The Yings Play Beethoven

The Ying Quartet (ying4.com)
The Ying Quartet (ying4.com)

 

The finest professional string quartets exhibit an almost scary sense of chemistry. This cohesiveness, almost like a sixth sense, develops when the right combination of people spend hours a day performing together. The Ying Quartet, formed at the Eastman School of Music in 1988, enjoys an additional advantage: the founding members are siblings. Only the first violin position has changed in recent years with the departure of Timothy Ying in 2009. Beginning next season, Robin Scott will join the group, replacing current first violinist, Ayano Ninomiya.

Here are the Yings performing two Beethoven quartets in 2012. String Quartet No. 4 in C minor, Op. 18 is one of Beethoven’s earliest string quartets, composed around 1801. We hear some of the “C minor fire” that I wrote about in my previous post, Beethoven and the Turbulence of C Minor. With the string quartet, Beethoven expanded on a form already developed by Haydn and Mozart. But the stormy drama and continuous surprises in this music must have been a shock to audiences at the time:

  1. Allegro ma non tanto 0:00
  2. Scherzo. Andante scherzoso quasi Allegretto 8:53
  3. Menuetto. Allegretto 15:27
  4. Allegro 19:08

With String Quartet No. 15 in A minor, Op. 132, we enter the strange world of late Beethoven. Beethoven’s music often plunges us into Romanticism. At moments, this quartet sounds as if it could have been written in the twentieth century. But the most unusual aspect of this music is the way it seems to take us beyond time and style. Occasionally, the music seems suspended in time. This is especially evident in the third movement, which Beethoven subtitled, Holy song of thanksgiving of a convalescent to the Deity, in the Lydian Mode.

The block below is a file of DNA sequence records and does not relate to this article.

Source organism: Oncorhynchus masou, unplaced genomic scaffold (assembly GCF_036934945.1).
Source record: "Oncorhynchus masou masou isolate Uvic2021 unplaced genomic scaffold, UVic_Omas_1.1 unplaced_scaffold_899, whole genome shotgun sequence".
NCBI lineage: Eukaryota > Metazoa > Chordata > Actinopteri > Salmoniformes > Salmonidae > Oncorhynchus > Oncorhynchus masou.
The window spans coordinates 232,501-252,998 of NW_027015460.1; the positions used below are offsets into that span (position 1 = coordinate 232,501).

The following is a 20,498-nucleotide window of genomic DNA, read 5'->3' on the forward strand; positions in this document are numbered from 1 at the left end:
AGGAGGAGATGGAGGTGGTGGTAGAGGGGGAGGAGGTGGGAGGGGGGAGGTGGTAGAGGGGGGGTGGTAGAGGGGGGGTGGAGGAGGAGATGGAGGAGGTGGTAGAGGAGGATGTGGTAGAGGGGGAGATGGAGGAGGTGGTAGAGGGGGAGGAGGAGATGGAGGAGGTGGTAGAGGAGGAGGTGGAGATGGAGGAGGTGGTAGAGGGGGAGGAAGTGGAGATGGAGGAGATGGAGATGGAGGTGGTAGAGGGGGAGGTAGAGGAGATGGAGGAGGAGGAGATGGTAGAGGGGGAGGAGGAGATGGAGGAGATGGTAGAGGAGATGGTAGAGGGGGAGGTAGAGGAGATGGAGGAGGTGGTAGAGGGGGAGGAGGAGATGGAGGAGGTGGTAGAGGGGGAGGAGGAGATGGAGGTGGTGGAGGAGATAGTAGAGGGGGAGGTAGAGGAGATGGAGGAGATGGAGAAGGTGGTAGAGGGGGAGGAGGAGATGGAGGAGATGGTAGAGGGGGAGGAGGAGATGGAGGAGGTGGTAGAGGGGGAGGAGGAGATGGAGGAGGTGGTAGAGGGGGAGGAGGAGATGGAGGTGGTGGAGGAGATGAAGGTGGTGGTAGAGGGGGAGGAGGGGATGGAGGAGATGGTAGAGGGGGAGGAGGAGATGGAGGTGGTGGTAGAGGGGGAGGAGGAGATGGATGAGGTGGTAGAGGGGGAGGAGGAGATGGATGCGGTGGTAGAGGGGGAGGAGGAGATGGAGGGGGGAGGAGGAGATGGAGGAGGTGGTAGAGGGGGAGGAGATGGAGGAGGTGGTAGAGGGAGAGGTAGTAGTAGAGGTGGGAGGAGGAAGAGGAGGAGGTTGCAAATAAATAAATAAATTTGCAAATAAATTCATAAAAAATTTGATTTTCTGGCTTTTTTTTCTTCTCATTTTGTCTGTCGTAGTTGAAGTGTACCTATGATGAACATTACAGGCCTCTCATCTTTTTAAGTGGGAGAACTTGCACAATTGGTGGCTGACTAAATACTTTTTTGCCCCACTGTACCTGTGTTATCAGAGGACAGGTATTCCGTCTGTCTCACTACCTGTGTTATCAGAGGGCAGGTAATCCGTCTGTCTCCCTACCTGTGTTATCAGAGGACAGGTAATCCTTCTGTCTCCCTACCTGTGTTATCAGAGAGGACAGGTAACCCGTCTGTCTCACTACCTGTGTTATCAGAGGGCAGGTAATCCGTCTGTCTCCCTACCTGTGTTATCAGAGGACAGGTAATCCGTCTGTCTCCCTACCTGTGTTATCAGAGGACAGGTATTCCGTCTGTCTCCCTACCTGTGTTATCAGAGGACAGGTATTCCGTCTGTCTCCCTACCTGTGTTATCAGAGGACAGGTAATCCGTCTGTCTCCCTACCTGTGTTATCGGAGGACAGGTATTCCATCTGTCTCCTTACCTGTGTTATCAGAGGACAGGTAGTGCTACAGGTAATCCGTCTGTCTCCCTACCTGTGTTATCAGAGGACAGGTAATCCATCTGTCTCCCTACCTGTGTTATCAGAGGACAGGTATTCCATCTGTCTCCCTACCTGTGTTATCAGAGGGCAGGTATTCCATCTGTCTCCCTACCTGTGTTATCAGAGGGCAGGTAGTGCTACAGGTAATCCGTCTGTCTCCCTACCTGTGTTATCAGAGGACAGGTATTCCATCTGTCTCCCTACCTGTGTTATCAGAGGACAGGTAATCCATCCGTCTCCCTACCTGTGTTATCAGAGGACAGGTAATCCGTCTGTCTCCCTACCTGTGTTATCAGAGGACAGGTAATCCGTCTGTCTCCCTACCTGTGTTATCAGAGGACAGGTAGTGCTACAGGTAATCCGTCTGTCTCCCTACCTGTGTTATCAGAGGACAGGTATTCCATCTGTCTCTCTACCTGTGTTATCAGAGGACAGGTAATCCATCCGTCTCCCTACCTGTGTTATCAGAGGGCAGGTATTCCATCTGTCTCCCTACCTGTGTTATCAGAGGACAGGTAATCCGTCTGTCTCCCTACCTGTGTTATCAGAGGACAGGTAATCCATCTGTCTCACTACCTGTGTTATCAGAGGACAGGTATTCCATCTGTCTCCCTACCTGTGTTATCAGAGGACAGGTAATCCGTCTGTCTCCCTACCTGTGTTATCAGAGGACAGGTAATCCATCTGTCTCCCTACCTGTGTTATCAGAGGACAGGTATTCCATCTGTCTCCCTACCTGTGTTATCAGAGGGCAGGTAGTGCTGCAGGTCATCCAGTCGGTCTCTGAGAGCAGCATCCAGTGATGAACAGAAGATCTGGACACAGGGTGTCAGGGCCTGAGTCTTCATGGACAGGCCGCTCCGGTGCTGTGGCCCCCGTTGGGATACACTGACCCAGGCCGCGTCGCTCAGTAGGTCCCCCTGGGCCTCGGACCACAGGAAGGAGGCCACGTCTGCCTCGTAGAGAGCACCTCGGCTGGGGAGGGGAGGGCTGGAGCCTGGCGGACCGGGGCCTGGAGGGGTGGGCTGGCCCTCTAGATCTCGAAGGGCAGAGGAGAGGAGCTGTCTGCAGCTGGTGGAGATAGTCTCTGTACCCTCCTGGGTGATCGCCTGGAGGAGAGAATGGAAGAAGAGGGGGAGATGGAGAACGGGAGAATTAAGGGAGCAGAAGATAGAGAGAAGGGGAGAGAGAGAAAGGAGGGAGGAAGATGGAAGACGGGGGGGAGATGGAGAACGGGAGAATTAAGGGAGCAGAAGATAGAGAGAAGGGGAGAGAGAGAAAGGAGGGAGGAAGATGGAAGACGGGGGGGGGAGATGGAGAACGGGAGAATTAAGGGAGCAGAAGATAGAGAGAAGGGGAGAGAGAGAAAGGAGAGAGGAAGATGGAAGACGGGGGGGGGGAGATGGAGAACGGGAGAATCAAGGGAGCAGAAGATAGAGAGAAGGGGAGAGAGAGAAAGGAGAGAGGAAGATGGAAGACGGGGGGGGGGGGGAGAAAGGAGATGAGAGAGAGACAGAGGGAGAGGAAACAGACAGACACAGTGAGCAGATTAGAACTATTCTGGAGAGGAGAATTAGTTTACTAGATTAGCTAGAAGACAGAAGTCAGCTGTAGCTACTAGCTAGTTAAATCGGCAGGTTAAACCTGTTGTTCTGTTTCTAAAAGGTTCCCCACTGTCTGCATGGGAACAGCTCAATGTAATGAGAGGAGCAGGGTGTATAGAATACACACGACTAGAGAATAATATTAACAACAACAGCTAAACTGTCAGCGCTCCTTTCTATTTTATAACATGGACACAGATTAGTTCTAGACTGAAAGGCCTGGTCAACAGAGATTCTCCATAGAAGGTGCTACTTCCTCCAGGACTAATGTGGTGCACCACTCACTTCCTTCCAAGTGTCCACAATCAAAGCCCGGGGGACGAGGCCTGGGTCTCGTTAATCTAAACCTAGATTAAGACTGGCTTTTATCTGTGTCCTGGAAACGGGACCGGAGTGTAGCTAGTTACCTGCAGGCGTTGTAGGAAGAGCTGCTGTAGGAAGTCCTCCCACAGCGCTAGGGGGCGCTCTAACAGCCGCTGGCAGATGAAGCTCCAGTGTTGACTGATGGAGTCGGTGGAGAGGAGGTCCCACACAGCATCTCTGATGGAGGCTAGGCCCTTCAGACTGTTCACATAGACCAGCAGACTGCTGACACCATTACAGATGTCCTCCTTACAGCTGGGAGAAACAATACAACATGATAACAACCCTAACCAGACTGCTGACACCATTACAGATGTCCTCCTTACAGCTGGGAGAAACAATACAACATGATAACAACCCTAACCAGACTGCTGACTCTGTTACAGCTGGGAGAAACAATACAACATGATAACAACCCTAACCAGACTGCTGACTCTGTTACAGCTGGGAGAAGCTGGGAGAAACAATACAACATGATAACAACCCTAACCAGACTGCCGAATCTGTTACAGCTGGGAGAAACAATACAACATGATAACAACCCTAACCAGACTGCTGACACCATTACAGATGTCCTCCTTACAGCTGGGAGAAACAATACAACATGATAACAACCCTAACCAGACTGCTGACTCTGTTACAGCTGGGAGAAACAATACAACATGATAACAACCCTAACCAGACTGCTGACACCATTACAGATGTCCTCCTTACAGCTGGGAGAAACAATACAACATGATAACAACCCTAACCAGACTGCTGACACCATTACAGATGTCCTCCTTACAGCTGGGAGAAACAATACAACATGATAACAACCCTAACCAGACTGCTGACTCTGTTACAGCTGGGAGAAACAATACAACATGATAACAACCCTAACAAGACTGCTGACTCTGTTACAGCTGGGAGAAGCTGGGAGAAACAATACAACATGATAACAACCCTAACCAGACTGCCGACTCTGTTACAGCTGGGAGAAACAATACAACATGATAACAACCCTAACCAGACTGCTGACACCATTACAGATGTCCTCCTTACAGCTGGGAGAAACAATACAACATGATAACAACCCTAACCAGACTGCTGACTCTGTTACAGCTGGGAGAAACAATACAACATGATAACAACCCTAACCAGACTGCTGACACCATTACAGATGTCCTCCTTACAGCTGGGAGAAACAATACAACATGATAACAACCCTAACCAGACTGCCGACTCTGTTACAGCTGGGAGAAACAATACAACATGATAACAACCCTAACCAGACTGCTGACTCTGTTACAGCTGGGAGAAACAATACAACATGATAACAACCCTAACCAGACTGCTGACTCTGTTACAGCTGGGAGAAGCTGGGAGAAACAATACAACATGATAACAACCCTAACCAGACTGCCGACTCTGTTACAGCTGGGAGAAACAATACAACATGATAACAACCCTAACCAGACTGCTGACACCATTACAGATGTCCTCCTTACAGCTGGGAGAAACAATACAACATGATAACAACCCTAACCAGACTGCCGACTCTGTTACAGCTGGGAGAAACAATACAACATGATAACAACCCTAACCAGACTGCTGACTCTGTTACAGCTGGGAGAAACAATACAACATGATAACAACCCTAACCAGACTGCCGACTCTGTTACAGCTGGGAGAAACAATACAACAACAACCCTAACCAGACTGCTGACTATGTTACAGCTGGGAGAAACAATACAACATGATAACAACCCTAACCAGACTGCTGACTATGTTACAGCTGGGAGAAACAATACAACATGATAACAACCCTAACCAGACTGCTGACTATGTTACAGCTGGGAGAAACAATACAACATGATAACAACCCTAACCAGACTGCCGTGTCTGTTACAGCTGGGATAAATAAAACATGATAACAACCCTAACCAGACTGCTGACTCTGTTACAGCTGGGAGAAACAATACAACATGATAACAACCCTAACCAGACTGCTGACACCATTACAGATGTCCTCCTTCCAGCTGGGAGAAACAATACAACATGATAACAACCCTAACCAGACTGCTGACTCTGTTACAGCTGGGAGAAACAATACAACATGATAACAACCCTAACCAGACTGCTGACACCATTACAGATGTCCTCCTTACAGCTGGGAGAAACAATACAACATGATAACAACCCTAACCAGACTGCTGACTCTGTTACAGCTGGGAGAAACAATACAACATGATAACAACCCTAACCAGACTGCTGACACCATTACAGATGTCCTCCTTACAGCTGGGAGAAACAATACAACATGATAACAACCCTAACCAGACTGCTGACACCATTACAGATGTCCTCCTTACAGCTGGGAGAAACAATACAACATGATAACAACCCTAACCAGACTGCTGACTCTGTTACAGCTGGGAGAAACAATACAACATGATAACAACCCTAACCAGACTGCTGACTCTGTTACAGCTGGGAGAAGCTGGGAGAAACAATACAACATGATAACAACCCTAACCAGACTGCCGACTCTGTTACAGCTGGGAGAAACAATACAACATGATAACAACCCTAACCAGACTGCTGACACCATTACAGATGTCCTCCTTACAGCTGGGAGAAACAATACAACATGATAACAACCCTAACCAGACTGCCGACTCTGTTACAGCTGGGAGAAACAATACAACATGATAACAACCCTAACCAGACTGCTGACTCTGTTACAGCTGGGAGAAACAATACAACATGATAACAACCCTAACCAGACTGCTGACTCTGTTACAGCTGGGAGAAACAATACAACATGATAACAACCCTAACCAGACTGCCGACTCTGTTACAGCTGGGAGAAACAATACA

This quartet was written after the Ninth Symphony in 1825, two years before Beethoven’s death. Just before the final movement begins, we hear a strange, passionate opera recitative without words. Similar allusions to opera occur in the final movement of the Ninth Symphony.

  1. Assai sostenuto – Allegro 0:00
  2. Allegro ma non tanto 9:56
  3. Molto adagio 18:38
  4. Alla marcia, assai vivace 34:19
  5. Allegro appassionato 36:33

Frank Huang Headed to New York

violinist Frank Huang
violinist Frank Huang

On Wednesday, the New York Philharmonic announced that violinist Frank Huang will become its new concertmaster, succeeding Glenn Dicterow who stepped down last June after 34 seasons.

The 36-year-old Huang is currently concertmaster of the Houston Symphony. He has held that position since 2010. Before joining the Houston Symphony, he briefly served as first violinist of the Ying Quartet and professor of violin and chamber music at the Eastman School of Music. He was a student of Donald Weilerstein at the Cleveland Institute of Music. Frank Huang was born in China. When he was 7 years old, his family relocated from Beijing to the Houston suburbs.

Frank Huang’s solo career was launched after he won first prize in the 2000 Hannover International Violin Competition and the 2003 Walter W. Naumburg Foundation’s Violin Competition. A 2003 recording released on the Naxos label features this performance of Franz Waxman’s Carmen Fantasie.

Here is Huang performing the first movement of Beethoven’s Piano Trio in B-flat Major, Op. 11 for Houston Public Radio’s The Front RowHe is joined by cellist Sophie Shao and pianist Adam Golka.